COMMENT: This entry aims to introduce the recent book by Hanne Marlene Dahl entitled Struggles in (Elderly) Care: A Feminist View (Palgrave Macmillan 2017). This rich theoretical text provides the basis for several forthcoming entries on “theorizing care”, “theorizing ageing”, and on “gendering and de-gendering”.

Here I wish to emphasize how Struggles in (Elderly) Care [hereafter referred to as Struggles] illustrates what it means to deploy a poststructural research perspective. Throughout the book Dahl’s focus is on complexity and contingency, and on the processural nature of change. She develops a repertoire of concepts to facilitate analysis of this kind, including some that will be familiar to those working with poststructural frameworks, e.g. “assemblage”, “discourses”, “logics”, “governmentality”, among others.

The key term in the book’s title – Struggles – signals Dahl’s poststructural theoretical positioning. She challenges a view that she sees as dominant in research in the area of elderly care, where the focus is on inevitable and fixed contradictory positions (e.g. “dilemmas”; pp. 76-77). By contrast she points to tensions, conflicts and points of change that produce struggles.

Reflecting her poststructural positioning Dahl notes that her analysis targets a specific context – paid elderly care in Denmark from the 1950s to 2015. Her material is drawn from several research projects conducted over the past two decades. Dahl also specifies that her analysis reflects a critical and feminist viewpoint.

Dahl deploys a range of strategies to ensure that she focuses on a level she describes as “micro”, and that she eschews grand narratives (p. 7, 47). For example, in several places she explains the theoretical benefits of using verbs rather than nouns, e.g. neo-liberalizing rather than neo-liberalism, and gendering (p. 29). At the same time she argues for and illustrates the possibility of drawing broader insights about the nature of the place of “care” in the context of a range of social and political processes – “commodifying, professionalizing, late modernizing, de-gendering, globalizing, bureaucratizing and the advent of neo-liberalism” (p. 19).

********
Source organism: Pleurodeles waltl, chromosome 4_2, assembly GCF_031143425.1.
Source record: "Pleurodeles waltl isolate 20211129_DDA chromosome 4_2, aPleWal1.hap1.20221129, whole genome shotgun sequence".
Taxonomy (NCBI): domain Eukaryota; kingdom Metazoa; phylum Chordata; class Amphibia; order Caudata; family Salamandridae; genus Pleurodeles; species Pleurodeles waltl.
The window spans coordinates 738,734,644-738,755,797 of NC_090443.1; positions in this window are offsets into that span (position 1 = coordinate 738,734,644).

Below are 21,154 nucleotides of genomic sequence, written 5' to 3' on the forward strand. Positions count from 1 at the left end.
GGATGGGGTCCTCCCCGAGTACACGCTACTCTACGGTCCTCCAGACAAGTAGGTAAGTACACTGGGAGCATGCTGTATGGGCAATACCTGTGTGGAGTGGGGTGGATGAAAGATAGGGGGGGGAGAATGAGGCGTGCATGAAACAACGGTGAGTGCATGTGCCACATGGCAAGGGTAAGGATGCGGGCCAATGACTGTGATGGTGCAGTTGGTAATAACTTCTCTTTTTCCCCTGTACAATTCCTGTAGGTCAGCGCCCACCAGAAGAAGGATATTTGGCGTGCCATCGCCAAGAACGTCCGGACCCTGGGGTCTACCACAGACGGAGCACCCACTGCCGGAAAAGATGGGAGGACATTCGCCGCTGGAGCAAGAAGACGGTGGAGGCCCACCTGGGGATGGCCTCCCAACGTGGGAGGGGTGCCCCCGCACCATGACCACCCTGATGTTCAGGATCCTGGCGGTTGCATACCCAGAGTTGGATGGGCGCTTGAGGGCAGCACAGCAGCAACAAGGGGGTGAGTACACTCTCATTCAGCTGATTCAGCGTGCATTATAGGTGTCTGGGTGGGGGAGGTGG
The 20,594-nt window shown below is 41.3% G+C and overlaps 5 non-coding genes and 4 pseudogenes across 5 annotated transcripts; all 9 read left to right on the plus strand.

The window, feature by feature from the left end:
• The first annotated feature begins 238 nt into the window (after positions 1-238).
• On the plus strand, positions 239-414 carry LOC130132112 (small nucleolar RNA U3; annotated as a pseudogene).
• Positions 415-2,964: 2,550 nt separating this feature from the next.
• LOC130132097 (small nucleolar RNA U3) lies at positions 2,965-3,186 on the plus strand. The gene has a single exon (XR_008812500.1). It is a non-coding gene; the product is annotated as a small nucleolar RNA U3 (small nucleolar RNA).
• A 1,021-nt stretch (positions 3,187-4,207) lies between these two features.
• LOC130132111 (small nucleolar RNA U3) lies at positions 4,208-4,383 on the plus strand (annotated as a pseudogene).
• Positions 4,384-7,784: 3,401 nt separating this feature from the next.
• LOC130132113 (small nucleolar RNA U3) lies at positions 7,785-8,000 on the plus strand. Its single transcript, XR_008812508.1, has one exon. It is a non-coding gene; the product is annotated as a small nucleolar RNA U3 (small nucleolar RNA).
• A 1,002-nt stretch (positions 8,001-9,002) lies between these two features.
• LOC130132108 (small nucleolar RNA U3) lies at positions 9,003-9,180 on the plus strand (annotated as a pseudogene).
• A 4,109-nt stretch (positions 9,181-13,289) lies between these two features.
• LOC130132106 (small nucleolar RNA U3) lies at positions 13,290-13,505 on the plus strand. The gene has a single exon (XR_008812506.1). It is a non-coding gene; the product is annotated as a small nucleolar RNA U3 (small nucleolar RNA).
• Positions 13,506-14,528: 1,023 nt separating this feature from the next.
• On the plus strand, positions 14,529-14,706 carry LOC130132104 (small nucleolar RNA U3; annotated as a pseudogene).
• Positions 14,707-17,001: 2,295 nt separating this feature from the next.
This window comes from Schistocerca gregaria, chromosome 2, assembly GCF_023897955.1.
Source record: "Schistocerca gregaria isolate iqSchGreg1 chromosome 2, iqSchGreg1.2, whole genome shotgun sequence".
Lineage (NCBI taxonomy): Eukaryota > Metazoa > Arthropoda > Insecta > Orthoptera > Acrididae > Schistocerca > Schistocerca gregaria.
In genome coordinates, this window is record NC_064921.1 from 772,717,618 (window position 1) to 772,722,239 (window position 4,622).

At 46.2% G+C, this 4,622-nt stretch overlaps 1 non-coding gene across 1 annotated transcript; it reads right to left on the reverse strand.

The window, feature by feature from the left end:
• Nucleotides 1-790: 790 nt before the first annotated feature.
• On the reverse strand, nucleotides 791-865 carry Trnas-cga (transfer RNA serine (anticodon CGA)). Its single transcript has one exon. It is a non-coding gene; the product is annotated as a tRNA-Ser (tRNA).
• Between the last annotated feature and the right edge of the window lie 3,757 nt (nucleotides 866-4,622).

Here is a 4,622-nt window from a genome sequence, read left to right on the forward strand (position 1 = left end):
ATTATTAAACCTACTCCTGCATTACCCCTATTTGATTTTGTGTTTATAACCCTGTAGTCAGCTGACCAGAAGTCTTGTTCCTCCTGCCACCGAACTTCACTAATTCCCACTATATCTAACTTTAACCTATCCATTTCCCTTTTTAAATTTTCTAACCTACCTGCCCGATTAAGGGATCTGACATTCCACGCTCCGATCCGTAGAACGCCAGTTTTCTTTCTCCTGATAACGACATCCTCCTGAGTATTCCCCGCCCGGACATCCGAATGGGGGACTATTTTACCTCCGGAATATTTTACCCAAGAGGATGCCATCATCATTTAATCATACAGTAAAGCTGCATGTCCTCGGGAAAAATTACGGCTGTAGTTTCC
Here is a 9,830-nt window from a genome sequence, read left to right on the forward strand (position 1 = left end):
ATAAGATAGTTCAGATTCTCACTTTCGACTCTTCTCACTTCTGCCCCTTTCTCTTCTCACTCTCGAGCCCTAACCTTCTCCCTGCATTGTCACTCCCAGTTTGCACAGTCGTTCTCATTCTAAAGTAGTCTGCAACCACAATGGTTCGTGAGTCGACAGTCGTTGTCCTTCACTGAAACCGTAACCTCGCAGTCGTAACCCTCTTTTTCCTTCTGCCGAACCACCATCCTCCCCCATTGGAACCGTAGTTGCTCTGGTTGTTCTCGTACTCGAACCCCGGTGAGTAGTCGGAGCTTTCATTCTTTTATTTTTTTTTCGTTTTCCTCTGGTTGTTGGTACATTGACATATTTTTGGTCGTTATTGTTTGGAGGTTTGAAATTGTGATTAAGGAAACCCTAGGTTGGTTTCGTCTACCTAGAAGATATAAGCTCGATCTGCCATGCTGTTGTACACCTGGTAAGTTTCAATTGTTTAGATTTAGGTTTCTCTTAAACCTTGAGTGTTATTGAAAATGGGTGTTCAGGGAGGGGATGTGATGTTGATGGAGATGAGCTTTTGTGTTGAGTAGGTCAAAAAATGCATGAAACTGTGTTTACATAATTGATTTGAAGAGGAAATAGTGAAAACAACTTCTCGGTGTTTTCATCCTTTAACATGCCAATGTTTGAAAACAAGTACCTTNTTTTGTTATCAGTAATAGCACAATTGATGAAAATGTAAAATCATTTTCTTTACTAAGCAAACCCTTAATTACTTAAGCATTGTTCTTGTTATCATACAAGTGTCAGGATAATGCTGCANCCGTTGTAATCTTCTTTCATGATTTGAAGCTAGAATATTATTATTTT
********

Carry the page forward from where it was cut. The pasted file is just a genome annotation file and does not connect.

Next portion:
These broader insights are linked to the notion of “logics”, drawn from Annemarie Mol’s work (A. Mol, The logic of care – Health and the problem of patient choice, Routledge, 2008; see entry on “ontological politics”, 10 December 2017). Logics are described as “different ways of viewing and providing care” (p. 7), and are treated as synonymous with “governmental rationalities” (p. 129). This key term in Foucauldian-informed analysis is discussed in the Research Hub entry, 7 January 2018. In that entry I emphasize the usefulness of problematizations (brought to attention through the WPR questions; Bacchi WPR CHART) as a way to identify rationalities/logics, clearly a key task in this form of analysis.

Dahl highlights the importance of ensuring that we do not miss important struggles, those that may well be less visible or invisible due to a range of “silencing practices” within “discursive regulation”. To bring these struggles into view, Dahl elaborates three analytic techniques: deconstruction, some comparative discourse analysis and memory work (Chapter 4).